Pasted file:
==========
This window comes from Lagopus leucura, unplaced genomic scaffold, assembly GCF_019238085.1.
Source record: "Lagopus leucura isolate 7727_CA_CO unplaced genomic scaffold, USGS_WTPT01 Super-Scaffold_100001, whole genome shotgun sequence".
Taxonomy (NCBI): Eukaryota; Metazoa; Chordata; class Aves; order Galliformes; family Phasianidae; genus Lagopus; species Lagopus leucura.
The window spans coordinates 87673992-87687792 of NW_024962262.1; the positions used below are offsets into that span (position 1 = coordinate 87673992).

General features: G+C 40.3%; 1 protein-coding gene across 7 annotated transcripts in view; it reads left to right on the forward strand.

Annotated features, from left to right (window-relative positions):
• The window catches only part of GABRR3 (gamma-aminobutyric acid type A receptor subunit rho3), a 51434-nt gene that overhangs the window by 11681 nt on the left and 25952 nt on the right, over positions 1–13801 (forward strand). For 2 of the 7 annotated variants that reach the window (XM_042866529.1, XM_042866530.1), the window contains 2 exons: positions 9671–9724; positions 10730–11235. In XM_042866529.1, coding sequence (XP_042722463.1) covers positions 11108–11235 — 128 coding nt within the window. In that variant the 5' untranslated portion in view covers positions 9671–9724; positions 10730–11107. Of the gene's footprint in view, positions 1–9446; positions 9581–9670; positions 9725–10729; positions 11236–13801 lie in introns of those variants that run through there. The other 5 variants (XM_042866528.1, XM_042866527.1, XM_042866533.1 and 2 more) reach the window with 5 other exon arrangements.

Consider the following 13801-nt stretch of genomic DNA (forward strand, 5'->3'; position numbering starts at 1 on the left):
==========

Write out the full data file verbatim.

This window comes from Lagopus leucura, unplaced genomic scaffold, assembly GCF_019238085.1.
Source record: "Lagopus leucura isolate 7727_CA_CO unplaced genomic scaffold, USGS_WTPT01 Super-Scaffold_100001, whole genome shotgun sequence".
Taxonomy (NCBI): Eukaryota; Metazoa; Chordata; class Aves; order Galliformes; family Phasianidae; genus Lagopus; species Lagopus leucura.
The window spans coordinates 87673992-87687792 of NW_024962262.1; the positions used below are offsets into that span (position 1 = coordinate 87673992).

General features: G+C 40.3%; 1 protein-coding gene across 7 annotated transcripts in view; it reads left to right on the forward strand.

Annotated features, from left to right (window-relative positions):
• The window catches only part of GABRR3 (gamma-aminobutyric acid type A receptor subunit rho3), a 51434-nt gene that overhangs the window by 11681 nt on the left and 25952 nt on the right, over positions 1–13801 (forward strand). For 2 of the 7 annotated variants that reach the window (XM_042866529.1, XM_042866530.1), the window contains 2 exons: positions 9671–9724; positions 10730–11235. In XM_042866529.1, coding sequence (XP_042722463.1) covers positions 11108–11235 — 128 coding nt within the window. In that variant the 5' untranslated portion in view covers positions 9671–9724; positions 10730–11107. Of the gene's footprint in view, positions 1–9446; positions 9581–9670; positions 9725–10729; positions 11236–13801 lie in introns of those variants that run through there. The other 5 variants (XM_042866528.1, XM_042866527.1, XM_042866533.1 and 2 more) reach the window with 5 other exon arrangements.

Consider the following 13801-nt stretch of genomic DNA (forward strand, 5'->3'; position numbering starts at 1 on the left):